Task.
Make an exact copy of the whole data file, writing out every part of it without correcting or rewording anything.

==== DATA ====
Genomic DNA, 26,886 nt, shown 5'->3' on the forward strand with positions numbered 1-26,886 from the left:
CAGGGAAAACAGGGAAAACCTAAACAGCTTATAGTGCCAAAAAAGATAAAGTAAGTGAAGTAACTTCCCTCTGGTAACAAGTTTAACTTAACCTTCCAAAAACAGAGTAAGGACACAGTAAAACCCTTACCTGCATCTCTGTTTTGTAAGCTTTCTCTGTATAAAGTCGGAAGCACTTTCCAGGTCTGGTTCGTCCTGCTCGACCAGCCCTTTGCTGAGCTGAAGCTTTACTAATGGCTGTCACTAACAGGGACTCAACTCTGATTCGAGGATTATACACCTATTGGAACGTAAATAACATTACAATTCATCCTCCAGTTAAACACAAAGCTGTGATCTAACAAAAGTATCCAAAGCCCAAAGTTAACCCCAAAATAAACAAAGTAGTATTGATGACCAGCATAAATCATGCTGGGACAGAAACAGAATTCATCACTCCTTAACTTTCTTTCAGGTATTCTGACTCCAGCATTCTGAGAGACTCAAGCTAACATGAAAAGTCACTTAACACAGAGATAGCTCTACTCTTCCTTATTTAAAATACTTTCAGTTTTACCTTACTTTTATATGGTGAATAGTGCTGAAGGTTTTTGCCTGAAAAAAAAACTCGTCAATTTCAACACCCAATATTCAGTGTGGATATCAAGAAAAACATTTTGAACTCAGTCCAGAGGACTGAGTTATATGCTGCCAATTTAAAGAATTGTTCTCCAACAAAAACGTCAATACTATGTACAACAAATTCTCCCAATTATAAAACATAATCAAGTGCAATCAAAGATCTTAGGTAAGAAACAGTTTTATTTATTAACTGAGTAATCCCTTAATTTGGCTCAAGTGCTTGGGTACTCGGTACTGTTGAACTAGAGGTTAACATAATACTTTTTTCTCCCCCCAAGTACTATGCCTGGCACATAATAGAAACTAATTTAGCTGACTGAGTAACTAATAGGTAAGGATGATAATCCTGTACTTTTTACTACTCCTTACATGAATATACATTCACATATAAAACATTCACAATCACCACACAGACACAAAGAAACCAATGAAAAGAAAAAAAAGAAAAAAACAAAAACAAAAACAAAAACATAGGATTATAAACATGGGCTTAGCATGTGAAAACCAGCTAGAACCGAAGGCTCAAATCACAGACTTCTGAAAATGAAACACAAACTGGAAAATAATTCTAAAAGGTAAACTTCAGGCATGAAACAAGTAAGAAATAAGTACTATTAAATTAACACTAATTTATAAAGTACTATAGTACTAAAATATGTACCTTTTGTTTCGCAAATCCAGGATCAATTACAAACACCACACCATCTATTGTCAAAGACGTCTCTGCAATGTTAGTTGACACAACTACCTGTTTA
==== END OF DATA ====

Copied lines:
Genomic DNA, 26,886 nt, shown 5'->3' on the forward strand with positions numbered 1-26,886 from the left:
CAGGGAAAACAGGGAAAACCTAAACAGCTTATAGTGCCAAAAAAGATAAAGTAAGTGAAGTAACTTCCCTCTGGTAACAAGTTTAACTTAACCTTCCAAAAACAGAGTAAGGACACAGTAAAACCCTTACCTGCATCTCTGTTTTGTAAGCTTTCTCTGTATAAAGTCGGAAGCACTTTCCAGGTCTGGTTCGTCCTGCTCGACCAGCCCTTTGCTGAGCTGAAGCTTTACTAATGGCTGTCACTAACAGGGACTCAACTCTGATTCGAGGATTATACACCTATTGGAACGTAAATAACATTACAATTCATCCTCCAGTTAAACACAAAGCTGTGATCTAACAAAAGTATCCAAAGCCCAAAGTTAACCCCAAAATAAACAAAGTAGTATTGATGACCAGCATAAATCATGCTGGGACAGAAACAGAATTCATCACTCCTTAACTTTCTTTCAGGTATTCTGACTCCAGCATTCTGAGAGACTCAAGCTAACATGAAAAGTCACTTAACACAGAGATAGCTCTACTCTTCCTTATTTAAAATACTTTCAGTTTTACCTTACTTTTATATGGTGAATAGTGCTGAAGGTTTTTGCCTGAAAAAAAAACTCGTCAATTTCAACACCCAATATTCAGTGTGGATATCAAGAAAAACATTTTGAACTCAGTCCAGAGGACTGAGTTATATGCTGCCAATTTAAAGAATTGTTCTCCAACAAAAACGTCAATACTATGTACAACAAATTCTCCCAATTATAAAACATAATCAAGTGCAATCAAAGATCTTAGGTAAGAAACAGTTTTATTTATTAACTGAGTAATCCCTTAATTTGGCTCAAGTGCTTGGGTACTCGGTACTGTTGAACTAGAGGTTAACATAATACTTTTTTCTCCCCCCAAGTACTATGCCTGGCACATAATAGAAACTAATTTAGCTGACTGAGTAACTAATAGGTAAGGATGATAATCCTGTACTTTTTACTACTCCTTACATGAATATACATTCACATATAAAACATTCACAATCACCACACAGACACAAAGAAACCAATGAAAAGAAAAAAAAGAAAAAAACAAAAACAAAAACAAAAACATAGGATTATAAACATGGGCTTAGCATGTGAAAACCAGCTAGAACCGAAGGCTCAAATCACAGACTTCTGAAAATGAAACACAAACTGGAAAATAATTCTAAAAGGTAAACTTCAGGCATGAAACAAGTAAGAAATAAGTACTATTAAATTAACACTAATTTATAAAGTACTATAGTACTAAAATATGTACCTTTTGTTTCGCAAATCCAGGATCAATTACAAACACCACACCATCTATTGTCAAAGACGTCTCTGCAATGTTAGTTGACACAACTACCTGTTTA